Shortly after the tumultuous period when Steve Poskanzer was plucked from SUNY Central to become president at SUNY New Paltz (replacing Roger Bowen, who had been forced out by the Gov. Pataki administration after a controversial women's studies conference drew scorn in the New York Post), there was talk that it wouldn't be long before Poskanzer returned to Albany, maybe even as chancellor.

Poskanzer was young, smart and energetic, and many of us saw bigger and better things for him in SUNY.

Nearly a decade later, Poskanzer is indeed moving on, but in a different direction. We learned today that he's accepted the presidency at a small college in Minnesota.

In the days ahead, we'll get a better sense of what Poskanzer's depature means to him personally and New Paltz as an institution.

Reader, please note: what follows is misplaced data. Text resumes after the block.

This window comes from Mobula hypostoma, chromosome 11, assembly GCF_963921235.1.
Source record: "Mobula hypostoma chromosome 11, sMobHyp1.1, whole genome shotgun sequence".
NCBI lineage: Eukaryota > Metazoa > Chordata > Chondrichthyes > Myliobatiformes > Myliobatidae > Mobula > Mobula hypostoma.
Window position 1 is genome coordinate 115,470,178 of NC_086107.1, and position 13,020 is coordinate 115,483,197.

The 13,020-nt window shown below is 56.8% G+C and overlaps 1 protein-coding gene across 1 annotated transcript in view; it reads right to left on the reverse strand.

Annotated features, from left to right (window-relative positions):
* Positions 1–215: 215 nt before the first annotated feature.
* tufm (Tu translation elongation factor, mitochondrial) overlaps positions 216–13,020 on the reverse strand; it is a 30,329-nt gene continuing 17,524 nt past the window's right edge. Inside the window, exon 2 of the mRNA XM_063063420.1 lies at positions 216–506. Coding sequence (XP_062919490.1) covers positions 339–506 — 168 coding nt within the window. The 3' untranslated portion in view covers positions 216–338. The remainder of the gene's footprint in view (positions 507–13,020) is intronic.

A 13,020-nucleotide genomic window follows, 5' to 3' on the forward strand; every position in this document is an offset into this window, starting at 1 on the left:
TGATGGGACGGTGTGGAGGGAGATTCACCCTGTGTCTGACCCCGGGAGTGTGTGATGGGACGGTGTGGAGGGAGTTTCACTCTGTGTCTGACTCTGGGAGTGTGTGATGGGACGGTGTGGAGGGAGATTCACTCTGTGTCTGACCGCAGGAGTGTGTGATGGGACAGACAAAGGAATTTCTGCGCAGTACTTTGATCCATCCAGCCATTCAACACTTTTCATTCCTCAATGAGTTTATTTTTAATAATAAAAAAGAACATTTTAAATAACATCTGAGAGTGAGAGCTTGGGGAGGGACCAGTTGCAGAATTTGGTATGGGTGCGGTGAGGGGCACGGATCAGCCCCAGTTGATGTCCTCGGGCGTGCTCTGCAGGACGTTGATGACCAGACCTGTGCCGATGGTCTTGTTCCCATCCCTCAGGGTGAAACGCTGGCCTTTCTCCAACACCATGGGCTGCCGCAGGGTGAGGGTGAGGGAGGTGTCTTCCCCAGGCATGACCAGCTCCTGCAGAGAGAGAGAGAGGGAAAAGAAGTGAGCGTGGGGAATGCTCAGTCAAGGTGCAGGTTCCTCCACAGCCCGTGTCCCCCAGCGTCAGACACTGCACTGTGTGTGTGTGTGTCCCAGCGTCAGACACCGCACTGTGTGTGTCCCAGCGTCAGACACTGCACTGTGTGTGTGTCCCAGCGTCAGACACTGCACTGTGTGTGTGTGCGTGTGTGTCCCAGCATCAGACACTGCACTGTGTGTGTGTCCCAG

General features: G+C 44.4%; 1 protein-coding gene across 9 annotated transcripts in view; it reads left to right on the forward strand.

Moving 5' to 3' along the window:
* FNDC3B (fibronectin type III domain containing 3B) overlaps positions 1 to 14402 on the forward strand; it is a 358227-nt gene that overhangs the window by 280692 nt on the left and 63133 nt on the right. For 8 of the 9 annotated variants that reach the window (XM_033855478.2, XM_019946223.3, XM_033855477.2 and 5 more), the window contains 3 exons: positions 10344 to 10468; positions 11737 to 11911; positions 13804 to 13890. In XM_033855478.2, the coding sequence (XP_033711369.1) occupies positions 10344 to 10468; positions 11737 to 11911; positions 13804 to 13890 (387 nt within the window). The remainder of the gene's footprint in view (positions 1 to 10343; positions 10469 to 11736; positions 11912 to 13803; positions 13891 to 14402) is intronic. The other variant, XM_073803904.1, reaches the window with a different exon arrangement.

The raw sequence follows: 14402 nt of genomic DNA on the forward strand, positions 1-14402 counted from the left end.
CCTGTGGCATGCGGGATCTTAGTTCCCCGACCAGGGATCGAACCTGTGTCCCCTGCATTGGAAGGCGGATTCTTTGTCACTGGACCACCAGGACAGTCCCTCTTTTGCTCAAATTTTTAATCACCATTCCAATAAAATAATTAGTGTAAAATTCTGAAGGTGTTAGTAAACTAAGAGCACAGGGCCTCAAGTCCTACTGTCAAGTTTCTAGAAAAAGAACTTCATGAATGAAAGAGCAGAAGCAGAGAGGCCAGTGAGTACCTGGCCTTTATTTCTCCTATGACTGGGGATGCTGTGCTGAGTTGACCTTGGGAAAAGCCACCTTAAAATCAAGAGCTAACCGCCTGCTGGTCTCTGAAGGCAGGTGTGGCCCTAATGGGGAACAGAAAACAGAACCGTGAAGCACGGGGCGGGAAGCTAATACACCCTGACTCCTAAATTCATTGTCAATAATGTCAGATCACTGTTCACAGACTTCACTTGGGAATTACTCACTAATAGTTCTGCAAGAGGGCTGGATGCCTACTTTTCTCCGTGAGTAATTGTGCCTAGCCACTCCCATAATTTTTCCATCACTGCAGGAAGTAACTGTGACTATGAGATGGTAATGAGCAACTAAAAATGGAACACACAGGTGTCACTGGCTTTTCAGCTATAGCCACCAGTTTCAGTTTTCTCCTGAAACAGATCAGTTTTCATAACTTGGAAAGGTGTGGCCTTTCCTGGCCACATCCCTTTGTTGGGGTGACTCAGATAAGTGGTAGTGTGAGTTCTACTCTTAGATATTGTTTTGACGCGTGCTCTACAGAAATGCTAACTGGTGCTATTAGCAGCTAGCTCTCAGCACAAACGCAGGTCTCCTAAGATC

But the initial reaction from this New Paltz alum, who also once sat on the College Council (the board of trustees, if you will) prior to his arrival, is that Poskanzer served New Paltz well, both on campus and in the Hudson Valley community.

Poskanzer had a vision for the college and succeeded in many initiatives. And he was limber enough to manage the often difficult balancing act of serving the faculty, staff and study body.

Poskanzer won't be irreplaceable; nobody is. But he's leaving behind big shoes to fill.

Tuesday, April 20, 2010

Exciting times at the Freeman

So much is happening so quickly around our shop and on our website that it's worth my stepping back a moment to point them out, in the unlikely event you haven't taken note.

It really hit me last week from the perspective of reading the Freeman on-line (on my new iPad) while visiting family in Los Angeles.

For example: